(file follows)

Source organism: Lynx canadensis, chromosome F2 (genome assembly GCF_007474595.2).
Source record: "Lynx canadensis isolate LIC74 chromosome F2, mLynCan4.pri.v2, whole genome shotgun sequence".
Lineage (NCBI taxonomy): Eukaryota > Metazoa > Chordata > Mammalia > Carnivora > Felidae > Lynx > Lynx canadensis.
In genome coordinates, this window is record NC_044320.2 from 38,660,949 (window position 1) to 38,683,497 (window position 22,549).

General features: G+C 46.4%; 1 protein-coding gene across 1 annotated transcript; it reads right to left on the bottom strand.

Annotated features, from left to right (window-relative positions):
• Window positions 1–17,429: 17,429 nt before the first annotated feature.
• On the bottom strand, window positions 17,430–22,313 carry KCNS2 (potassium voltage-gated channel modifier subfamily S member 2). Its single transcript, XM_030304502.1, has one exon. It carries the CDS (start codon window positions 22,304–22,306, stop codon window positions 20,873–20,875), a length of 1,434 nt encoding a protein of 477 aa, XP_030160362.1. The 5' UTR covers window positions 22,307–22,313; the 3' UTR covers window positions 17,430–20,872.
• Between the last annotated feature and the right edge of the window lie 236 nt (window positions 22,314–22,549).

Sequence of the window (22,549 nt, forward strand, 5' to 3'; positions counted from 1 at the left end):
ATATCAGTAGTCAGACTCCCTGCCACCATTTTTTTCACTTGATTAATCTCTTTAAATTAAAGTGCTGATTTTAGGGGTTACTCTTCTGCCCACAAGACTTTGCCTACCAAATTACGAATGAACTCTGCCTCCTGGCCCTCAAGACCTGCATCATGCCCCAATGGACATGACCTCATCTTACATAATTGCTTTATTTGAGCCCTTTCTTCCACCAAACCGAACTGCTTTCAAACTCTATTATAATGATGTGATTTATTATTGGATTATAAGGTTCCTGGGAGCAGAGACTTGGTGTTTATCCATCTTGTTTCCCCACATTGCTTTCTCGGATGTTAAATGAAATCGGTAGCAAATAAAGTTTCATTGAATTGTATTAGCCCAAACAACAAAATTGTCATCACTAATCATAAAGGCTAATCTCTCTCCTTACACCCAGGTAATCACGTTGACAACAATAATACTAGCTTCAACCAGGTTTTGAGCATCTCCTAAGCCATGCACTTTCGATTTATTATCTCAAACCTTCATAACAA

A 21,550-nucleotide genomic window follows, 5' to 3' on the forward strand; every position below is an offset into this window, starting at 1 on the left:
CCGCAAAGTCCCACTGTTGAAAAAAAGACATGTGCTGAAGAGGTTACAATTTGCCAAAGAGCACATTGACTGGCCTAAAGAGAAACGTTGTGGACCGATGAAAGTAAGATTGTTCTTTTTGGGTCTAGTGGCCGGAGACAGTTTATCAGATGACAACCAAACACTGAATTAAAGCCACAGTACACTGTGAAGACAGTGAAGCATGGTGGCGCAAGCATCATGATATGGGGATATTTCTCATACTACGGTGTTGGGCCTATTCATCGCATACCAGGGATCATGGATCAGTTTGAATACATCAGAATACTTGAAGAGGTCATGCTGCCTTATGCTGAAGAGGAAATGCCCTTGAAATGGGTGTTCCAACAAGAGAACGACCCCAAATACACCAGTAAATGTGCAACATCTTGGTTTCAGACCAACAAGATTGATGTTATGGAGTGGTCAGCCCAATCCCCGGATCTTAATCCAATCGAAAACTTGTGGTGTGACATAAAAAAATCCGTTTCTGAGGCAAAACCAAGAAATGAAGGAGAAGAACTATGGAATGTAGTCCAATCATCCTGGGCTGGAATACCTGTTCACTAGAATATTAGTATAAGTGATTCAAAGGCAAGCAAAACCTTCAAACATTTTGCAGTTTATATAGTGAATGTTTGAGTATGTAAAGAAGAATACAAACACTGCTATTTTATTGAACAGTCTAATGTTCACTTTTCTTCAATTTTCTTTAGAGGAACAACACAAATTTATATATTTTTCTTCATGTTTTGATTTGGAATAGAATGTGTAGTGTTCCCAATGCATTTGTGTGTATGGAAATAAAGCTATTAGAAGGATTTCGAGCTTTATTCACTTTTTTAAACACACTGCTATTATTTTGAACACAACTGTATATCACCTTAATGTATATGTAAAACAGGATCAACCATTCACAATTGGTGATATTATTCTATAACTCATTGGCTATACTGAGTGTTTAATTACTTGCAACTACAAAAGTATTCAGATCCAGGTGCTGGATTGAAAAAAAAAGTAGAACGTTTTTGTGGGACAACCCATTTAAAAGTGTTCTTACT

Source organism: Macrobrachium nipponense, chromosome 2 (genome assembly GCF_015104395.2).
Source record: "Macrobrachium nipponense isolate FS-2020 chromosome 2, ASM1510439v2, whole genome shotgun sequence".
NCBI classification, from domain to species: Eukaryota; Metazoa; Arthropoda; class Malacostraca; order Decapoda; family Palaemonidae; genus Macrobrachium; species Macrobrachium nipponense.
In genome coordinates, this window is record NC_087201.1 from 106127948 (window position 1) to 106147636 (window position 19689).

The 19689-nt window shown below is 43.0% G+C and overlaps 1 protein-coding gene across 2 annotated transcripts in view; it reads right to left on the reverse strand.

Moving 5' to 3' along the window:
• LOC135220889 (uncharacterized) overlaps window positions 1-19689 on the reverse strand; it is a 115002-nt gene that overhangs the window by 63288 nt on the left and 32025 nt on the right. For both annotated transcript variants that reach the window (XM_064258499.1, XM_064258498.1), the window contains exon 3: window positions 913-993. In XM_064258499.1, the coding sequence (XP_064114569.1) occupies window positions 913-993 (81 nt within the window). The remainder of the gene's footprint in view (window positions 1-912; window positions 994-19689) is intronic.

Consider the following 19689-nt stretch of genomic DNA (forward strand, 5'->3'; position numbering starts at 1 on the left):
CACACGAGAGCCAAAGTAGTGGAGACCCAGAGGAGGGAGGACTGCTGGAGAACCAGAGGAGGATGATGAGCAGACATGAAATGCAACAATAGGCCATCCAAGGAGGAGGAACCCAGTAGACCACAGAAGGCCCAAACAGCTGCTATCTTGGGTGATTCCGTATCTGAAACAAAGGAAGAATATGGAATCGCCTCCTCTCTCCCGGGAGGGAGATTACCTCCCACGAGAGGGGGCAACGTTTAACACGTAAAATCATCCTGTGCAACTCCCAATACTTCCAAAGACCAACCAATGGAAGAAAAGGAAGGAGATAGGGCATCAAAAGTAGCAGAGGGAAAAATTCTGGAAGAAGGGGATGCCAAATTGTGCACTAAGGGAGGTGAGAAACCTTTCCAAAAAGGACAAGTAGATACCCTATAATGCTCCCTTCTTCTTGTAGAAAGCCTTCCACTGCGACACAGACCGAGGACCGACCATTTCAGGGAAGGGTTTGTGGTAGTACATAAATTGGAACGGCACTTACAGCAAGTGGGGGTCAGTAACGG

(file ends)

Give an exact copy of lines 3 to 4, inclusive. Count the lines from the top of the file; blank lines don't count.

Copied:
Lineage (NCBI taxonomy): Eukaryota > Metazoa > Chordata > Mammalia > Carnivora > Felidae > Lynx > Lynx canadensis.
In genome coordinates, this window is record NC_044320.2 from 38,660,949 (window position 1) to 38,683,497 (window position 22,549).